When I ask parents what they want for their children, the most common reply is for them to be happy. Happiness, and to have confidence in their own abilities, dominates discussions regularly and I am not surprised. Sometimes it is hard to balance what is best for children with what makes them happy, but the two do not need to be mutually exclusive. So what really works when it comes to raising happy children? Here are a few thoughts:
1. Model happiness
Research suggests there is a substantial link between mothers who feel depressed and “negative outcomes” in their children, such as behaviour problems. Parental depression can cause behavioural problems in children and also makes parenting less effective. The first step to being a happier parent, and to raising a happy child, is to take some time each week to have fun with friends. Laughter is contagious. By meeting with friends or family members, their laughter will get you laughing too, although it does not need to in order to lighten your mood. Neuroscientists believe that hearing another person laugh triggers mirror neurons in a region of the brain that makes listeners feel as though they are actually laughing themselves.
2. Teach children how to build relationships
Spend time teaching your child how to relate to others. Unconditional positive regard, a concept developed by the humanistic psychologist Carl Rogers, is the basic acceptance and support of a person regardless of what the person says or does. Being able to relate to others who may be different, without bringing prejudice to the relationship, is a skill which, as parents, we would all like to engender in our children.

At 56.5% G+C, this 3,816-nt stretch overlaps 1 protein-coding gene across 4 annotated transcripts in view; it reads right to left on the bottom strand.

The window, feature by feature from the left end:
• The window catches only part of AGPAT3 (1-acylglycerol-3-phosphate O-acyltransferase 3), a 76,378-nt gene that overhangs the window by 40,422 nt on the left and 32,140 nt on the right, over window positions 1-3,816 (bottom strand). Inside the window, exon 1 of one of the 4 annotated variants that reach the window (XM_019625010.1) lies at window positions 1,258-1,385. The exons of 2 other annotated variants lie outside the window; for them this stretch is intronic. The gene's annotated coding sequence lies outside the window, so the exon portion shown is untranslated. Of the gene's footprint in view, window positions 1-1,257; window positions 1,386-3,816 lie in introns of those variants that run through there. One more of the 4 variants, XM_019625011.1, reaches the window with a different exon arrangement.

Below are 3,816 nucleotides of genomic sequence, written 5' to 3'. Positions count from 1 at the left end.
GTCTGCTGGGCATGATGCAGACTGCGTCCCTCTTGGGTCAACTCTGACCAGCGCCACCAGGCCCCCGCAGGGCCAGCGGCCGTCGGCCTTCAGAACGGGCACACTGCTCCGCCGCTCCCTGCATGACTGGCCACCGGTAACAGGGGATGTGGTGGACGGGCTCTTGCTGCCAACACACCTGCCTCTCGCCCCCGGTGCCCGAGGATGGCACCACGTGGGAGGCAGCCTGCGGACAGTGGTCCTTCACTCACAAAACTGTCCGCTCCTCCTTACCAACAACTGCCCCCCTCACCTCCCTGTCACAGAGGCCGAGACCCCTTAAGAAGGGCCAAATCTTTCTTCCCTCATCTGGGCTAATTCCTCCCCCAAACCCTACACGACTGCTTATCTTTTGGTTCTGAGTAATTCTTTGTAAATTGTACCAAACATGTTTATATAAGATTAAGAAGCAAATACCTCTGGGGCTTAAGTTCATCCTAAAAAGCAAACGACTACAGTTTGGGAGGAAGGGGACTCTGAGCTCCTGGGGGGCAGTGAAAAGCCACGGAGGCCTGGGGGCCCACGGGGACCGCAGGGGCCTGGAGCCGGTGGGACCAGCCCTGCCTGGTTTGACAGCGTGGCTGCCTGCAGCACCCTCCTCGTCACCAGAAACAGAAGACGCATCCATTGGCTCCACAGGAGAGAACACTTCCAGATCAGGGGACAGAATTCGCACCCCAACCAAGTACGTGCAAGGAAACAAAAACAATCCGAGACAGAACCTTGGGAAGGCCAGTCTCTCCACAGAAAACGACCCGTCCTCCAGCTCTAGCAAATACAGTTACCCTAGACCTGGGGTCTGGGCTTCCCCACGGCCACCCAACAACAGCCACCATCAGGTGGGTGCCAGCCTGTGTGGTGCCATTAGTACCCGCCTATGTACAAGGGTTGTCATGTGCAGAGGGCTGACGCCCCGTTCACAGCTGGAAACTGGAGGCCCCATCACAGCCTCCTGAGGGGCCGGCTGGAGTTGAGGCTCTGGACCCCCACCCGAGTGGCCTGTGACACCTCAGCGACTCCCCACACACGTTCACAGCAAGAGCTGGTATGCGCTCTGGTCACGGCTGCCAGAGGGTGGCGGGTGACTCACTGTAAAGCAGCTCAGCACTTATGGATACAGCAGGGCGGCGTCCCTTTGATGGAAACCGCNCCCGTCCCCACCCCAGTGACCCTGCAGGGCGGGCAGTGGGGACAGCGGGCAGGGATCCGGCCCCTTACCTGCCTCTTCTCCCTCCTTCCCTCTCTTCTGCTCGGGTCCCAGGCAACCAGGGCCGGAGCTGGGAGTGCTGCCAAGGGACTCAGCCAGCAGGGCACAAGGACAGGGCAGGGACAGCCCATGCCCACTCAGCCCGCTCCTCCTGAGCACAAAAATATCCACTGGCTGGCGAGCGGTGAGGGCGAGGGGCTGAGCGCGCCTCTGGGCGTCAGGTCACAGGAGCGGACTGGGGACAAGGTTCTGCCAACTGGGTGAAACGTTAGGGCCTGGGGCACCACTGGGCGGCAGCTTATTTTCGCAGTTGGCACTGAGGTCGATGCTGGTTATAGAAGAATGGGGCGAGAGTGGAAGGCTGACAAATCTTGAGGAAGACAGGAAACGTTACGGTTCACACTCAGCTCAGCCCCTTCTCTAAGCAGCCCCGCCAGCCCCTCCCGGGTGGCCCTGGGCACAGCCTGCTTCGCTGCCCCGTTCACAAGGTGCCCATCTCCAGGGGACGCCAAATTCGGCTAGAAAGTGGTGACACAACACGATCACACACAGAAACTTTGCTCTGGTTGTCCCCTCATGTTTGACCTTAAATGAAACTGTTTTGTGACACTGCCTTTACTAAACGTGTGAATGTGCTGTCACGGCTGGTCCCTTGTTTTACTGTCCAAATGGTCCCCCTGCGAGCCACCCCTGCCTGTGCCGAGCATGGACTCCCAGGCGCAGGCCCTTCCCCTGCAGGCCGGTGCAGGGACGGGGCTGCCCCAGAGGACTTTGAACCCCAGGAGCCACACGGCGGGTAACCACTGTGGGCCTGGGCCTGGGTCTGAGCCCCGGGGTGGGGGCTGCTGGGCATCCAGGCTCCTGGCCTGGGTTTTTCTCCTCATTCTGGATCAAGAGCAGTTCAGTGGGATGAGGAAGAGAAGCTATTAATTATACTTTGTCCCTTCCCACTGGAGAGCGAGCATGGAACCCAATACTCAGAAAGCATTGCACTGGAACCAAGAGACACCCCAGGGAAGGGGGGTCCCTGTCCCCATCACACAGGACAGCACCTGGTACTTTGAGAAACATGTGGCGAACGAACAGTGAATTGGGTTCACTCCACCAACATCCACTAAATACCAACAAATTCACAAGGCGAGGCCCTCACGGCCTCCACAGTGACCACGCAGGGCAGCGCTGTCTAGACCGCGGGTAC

3. Focus on attitude and not perfection
Our reporting processes at Yateley Manor focus on attitude to learning rather than effort, the latter being invisible and very easily concealed. With a focus on attitude and a determination not to insist on perfection, we will be allowing our children to remain content in the face of mistakes. Carol Dweck, the American Psychologist famous for her work on Growth Mindset, explains: “When we praise children for the [effort and] hard work that leads to achievement, they want to keep engaging in that process. They are not diverted from the task of learning by a concern with how smart they might — or might not — look.”
4. Always look on the bright side of life
If we want to avoid the surly teenagers who feel the world is against them, we must teach our children optimism. Author Christine Carter compares optimists to pessimists and finds optimists:
- Are more successful at school, work and athletics
- Are healthier and live longer
- End up more satisfied with their marriages
- Are less likely to deal with depression and anxiety
5. Teach Emotional Intelligence
Emotional intelligence is a skill, not an inborn trait. Children who are encouraged to think more about emotions will come to understand their own emotions, and those of others. A simple first step is to “Empathise, Label and Validate” when they are struggling with anger or frustration. In other words, as adults we must show our children that we understand their emotional responses by listening actively. Relate to your child, help them identify what they are feeling and let them know that those feelings are ones that many have and can be tolerated.
The Dalai Lama once said, “Happiness is not something ready-made. It comes from your own actions.” We need to help our children find happiness through our own actions.